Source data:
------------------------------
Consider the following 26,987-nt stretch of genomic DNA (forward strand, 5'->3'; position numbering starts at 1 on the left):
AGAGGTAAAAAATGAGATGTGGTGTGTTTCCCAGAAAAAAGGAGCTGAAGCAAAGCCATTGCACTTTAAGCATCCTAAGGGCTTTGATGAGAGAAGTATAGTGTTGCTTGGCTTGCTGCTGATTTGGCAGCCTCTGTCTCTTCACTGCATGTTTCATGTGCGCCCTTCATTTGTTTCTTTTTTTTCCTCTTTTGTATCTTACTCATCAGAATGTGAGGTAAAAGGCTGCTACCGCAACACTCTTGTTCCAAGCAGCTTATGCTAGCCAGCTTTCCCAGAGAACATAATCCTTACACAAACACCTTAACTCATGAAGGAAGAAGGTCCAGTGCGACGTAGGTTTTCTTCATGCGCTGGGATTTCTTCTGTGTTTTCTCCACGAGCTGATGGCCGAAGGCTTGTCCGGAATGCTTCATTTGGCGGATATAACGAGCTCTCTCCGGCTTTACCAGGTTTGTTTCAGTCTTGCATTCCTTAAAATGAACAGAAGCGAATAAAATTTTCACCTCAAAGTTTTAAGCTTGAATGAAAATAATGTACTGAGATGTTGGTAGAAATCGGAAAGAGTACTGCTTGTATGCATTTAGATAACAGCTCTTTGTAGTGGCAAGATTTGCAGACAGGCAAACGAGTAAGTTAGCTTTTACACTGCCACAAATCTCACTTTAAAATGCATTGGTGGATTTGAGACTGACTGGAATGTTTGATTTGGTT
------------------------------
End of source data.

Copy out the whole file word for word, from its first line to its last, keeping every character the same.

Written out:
Consider the following 26,987-nt stretch of genomic DNA (forward strand, 5'->3'; position numbering starts at 1 on the left):
AGAGGTAAAAAATGAGATGTGGTGTGTTTCCCAGAAAAAAGGAGCTGAAGCAAAGCCATTGCACTTTAAGCATCCTAAGGGCTTTGATGAGAGAAGTATAGTGTTGCTTGGCTTGCTGCTGATTTGGCAGCCTCTGTCTCTTCACTGCATGTTTCATGTGCGCCCTTCATTTGTTTCTTTTTTTTCCTCTTTTGTATCTTACTCATCAGAATGTGAGGTAAAAGGCTGCTACCGCAACACTCTTGTTCCAAGCAGCTTATGCTAGCCAGCTTTCCCAGAGAACATAATCCTTACACAAACACCTTAACTCATGAAGGAAGAAGGTCCAGTGCGACGTAGGTTTTCTTCATGCGCTGGGATTTCTTCTGTGTTTTCTCCACGAGCTGATGGCCGAAGGCTTGTCCGGAATGCTTCATTTGGCGGATATAACGAGCTCTCTCCGGCTTTACCAGGTTTGTTTCAGTCTTGCATTCCTTAAAATGAACAGAAGCGAATAAAATTTTCACCTCAAAGTTTTAAGCTTGAATGAAAATAATGTACTGAGATGTTGGTAGAAATCGGAAAGAGTACTGCTTGTATGCATTTAGATAACAGCTCTTTGTAGTGGCAAGATTTGCAGACAGGCAAACGAGTAAGTTAGCTTTTACACTGCCACAAATCTCACTTTAAAATGCATTGGTGGATTTGAGACTGACTGGAATGTTTGATTTGGTT